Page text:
ONCE AGAIN, White House and Metro representatives have whipped out the calculators and subway maps for another in their series of dollars-for-miles negotiations. Just when everyone thought the administration had stopped tinkering with the routes, along comes a White House Proposal for a new financial arrangement containing some large disappointments for would-be riders, particularly those awaiting more service in Maryland.
Many proposals have come and gone, and this surely is not the last word from the White House - nor should it be. What it would do is modify a three-year schedule Metro had put together, leaving out a major segment of construction on the Glenmont line in Montgomery County as well as top-priority routes sought by Prince George's. That, given the delicate local politics involved in financing Metro, is a bad idea. Metro officials have always strained to include a little something for each jurisdiction, for already Prince George's and Fairfax are hungry for subway service. Anyway, why is the federal government still fiddling around with Metro's construction scheduling plans?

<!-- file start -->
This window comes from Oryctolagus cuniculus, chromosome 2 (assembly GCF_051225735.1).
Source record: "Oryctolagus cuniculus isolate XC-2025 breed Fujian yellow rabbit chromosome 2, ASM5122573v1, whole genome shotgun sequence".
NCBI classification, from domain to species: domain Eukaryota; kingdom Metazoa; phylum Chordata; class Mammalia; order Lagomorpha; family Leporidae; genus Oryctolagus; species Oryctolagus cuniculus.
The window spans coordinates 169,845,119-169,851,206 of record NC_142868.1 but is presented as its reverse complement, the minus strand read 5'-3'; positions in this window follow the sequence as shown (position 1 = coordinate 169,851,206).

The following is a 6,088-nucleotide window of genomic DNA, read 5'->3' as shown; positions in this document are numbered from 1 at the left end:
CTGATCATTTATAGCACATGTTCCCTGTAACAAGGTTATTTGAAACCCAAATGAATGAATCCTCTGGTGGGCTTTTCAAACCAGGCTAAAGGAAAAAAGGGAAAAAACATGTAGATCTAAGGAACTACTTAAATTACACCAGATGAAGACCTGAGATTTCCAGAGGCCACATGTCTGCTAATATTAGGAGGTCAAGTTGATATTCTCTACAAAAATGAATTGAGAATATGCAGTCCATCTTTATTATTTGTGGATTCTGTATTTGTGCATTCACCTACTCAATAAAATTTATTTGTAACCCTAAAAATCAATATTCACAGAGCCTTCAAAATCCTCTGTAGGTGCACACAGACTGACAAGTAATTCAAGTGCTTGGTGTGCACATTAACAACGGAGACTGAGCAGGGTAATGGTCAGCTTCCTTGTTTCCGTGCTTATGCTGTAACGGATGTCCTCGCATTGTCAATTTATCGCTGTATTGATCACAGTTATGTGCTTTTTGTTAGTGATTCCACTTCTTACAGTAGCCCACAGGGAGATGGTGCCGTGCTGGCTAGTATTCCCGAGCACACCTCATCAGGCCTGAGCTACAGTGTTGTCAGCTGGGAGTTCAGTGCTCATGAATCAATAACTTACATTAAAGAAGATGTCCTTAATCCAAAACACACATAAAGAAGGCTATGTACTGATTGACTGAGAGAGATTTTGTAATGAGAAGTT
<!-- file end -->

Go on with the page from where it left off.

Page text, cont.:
The answer goes back to the last Metro money minuet a month ago. The White House was threatening to cut off money needed immediately for 90 new subway cars. That threat was properly withdrawn, but the administration's reason for pestering Metro did not disappear. The federal government is still demanding assurances of Metro's share of debt coverage on $1 billion in bonds.
That's understandable, since the contributing state and local governments have been less than swift in making a formal, specific financial commitment, including some system of taxes dedicated to the transportation system. But because the state legislatures in Annapolis and Richmond have yet to do their part, and because some jurisdictions would require voter referedums first, the local governments cannot sign a complete local guarantee now. What these officials should do is draw up the most specific agreement possible at this point and sign it. In turn, the administration should get away from those route maps and let Metro coordinate the construction schedule.